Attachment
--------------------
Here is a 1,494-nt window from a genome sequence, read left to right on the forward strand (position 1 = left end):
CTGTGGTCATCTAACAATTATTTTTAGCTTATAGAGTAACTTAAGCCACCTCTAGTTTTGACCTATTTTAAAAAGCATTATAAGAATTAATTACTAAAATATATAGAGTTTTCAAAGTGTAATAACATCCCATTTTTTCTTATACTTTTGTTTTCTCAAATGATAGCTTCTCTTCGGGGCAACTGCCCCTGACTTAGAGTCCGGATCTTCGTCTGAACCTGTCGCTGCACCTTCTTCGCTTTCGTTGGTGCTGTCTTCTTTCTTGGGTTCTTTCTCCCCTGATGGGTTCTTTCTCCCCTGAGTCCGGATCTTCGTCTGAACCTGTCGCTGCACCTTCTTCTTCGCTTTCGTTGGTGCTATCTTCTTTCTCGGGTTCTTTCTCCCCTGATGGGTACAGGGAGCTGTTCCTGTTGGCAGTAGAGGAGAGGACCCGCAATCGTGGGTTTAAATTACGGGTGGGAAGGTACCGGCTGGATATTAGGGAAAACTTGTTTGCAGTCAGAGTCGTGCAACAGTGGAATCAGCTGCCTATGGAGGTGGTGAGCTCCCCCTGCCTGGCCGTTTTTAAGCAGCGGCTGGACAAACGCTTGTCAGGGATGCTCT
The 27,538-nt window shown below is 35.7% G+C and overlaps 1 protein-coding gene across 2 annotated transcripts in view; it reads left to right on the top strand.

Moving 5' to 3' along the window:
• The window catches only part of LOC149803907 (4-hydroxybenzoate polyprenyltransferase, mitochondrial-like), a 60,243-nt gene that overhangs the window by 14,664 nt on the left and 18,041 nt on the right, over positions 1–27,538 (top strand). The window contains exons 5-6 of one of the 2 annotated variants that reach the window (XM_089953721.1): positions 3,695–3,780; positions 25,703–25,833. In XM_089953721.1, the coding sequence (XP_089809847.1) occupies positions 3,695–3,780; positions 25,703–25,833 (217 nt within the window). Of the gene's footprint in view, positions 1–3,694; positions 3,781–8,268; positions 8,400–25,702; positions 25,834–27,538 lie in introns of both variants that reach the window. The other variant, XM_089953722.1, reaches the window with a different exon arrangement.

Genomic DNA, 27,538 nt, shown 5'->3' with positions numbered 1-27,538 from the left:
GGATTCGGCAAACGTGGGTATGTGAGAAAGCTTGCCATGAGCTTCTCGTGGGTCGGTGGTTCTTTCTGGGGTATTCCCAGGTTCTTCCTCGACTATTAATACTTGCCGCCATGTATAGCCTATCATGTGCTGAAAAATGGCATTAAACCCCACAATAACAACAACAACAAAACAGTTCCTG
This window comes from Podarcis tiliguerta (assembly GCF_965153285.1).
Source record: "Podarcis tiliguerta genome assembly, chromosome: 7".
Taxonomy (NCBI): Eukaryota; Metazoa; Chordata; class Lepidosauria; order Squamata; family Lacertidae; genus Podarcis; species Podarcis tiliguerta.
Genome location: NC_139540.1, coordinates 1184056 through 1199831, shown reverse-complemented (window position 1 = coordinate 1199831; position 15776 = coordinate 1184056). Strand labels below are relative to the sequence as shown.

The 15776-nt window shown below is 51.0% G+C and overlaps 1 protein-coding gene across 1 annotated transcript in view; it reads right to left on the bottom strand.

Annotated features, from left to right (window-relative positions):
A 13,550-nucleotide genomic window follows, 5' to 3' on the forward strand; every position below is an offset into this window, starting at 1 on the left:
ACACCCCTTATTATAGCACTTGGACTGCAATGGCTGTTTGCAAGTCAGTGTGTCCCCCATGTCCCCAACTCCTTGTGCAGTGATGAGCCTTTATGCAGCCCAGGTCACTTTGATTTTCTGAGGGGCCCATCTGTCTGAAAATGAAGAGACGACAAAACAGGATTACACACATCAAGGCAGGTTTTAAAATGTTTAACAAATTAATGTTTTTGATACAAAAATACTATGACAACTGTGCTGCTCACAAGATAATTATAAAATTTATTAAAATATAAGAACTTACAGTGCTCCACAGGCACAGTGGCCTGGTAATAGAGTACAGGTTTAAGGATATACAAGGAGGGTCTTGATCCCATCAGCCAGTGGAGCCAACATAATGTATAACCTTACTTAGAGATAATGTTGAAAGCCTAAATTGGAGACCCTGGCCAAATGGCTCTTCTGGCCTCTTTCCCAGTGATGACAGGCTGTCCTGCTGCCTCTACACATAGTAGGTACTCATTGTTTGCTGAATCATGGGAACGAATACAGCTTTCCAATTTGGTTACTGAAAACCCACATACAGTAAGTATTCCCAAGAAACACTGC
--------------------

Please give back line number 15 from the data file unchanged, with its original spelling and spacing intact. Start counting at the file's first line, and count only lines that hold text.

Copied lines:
ACACCCCTTATTATAGCACTTGGACTGCAATGGCTGTTTGCAAGTCAGTGTGTCCCCCATGTCCCCAACTCCTTGTGCAGTGATGAGCCTTTATGCAGCCCAGGTCACTTTGATTTTCTGAGGGGCCCATCTGTCTGAAAATGAAGAGACGACAAAACAGGATTACACACATCAAGGCAGGTTTTAAAATGTTTAACAAATTAATGTTTTTGATACAAAAATACTATGACAACTGTGCTGCTCACAAGATAATTATAAAATTTATTAAAATATAAGAACTTACAGTGCTCCACAGGCACAGTGGCCTGGTAATAGAGTACAGGTTTAAGGATATACAAGGAGGGTCTTGATCCCATCAGCCAGTGGAGCCAACATAATGTATAACCTTACTTAGAGATAATGTTGAAAGCCTAAATTGGAGACCCTGGCCAAATGGCTCTTCTGGCCTCTTTCCCAGTGATGACAGGCTGTCCTGCTGCCTCTACACATAGTAGGTACTCATTGTTTGCTGAATCATGGGAACGAATACAGCTTTCCAATTTGGTTACTGAAAACCCACATACAGTAAGTATTCCCAAGAAACACTGC